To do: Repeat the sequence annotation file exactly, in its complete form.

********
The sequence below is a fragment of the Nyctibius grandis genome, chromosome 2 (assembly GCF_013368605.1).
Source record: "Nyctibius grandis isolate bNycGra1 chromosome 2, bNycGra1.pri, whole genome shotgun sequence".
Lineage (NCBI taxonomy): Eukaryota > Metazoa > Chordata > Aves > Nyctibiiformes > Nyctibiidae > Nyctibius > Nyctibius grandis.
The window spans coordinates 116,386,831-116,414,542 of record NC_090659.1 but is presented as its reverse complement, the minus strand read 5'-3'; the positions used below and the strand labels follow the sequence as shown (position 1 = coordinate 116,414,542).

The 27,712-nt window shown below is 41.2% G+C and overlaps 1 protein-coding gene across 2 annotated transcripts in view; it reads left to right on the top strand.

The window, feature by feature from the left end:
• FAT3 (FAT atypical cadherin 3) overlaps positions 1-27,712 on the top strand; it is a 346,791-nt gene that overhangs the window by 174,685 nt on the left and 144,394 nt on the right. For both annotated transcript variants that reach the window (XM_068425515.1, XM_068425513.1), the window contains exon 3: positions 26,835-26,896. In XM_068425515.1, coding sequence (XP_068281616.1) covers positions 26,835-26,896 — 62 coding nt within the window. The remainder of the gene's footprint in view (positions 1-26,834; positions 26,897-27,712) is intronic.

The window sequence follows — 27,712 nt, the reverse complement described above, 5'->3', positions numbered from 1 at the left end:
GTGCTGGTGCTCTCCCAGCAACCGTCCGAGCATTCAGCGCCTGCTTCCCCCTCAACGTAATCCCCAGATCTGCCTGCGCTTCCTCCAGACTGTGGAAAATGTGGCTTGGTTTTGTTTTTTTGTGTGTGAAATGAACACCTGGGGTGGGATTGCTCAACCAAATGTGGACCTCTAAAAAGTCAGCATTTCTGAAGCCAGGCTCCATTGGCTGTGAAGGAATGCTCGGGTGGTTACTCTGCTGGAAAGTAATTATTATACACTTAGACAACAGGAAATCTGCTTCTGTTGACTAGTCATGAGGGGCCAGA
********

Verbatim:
The sequence below is a fragment of the Nyctibius grandis genome, chromosome 2 (assembly GCF_013368605.1).
Source record: "Nyctibius grandis isolate bNycGra1 chromosome 2, bNycGra1.pri, whole genome shotgun sequence".
Lineage (NCBI taxonomy): Eukaryota > Metazoa > Chordata > Aves > Nyctibiiformes > Nyctibiidae > Nyctibius > Nyctibius grandis.
The window spans coordinates 116,386,831-116,414,542 of record NC_090659.1 but is presented as its reverse complement, the minus strand read 5'-3'; the positions used below and the strand labels follow the sequence as shown (position 1 = coordinate 116,414,542).

The 27,712-nt window shown below is 41.2% G+C and overlaps 1 protein-coding gene across 2 annotated transcripts in view; it reads left to right on the top strand.

The window, feature by feature from the left end:
• FAT3 (FAT atypical cadherin 3) overlaps positions 1-27,712 on the top strand; it is a 346,791-nt gene that overhangs the window by 174,685 nt on the left and 144,394 nt on the right. For both annotated transcript variants that reach the window (XM_068425515.1, XM_068425513.1), the window contains exon 3: positions 26,835-26,896. In XM_068425515.1, coding sequence (XP_068281616.1) covers positions 26,835-26,896 — 62 coding nt within the window. The remainder of the gene's footprint in view (positions 1-26,834; positions 26,897-27,712) is intronic.

The window sequence follows — 27,712 nt, the reverse complement described above, 5'->3', positions numbered from 1 at the left end:
GTGCTGGTGCTCTCCCAGCAACCGTCCGAGCATTCAGCGCCTGCTTCCCCCTCAACGTAATCCCCAGATCTGCCTGCGCTTCCTCCAGACTGTGGAAAATGTGGCTTGGTTTTGTTTTTTTGTGTGTGAAATGAACACCTGGGGTGGGATTGCTCAACCAAATGTGGACCTCTAAAAAGTCAGCATTTCTGAAGCCAGGCTCCATTGGCTGTGAAGGAATGCTCGGGTGGTTACTCTGCTGGAAAGTAATTATTATACACTTAGACAACAGGAAATCTGCTTCTGTTGACTAGTCATGAGGGGCCAGA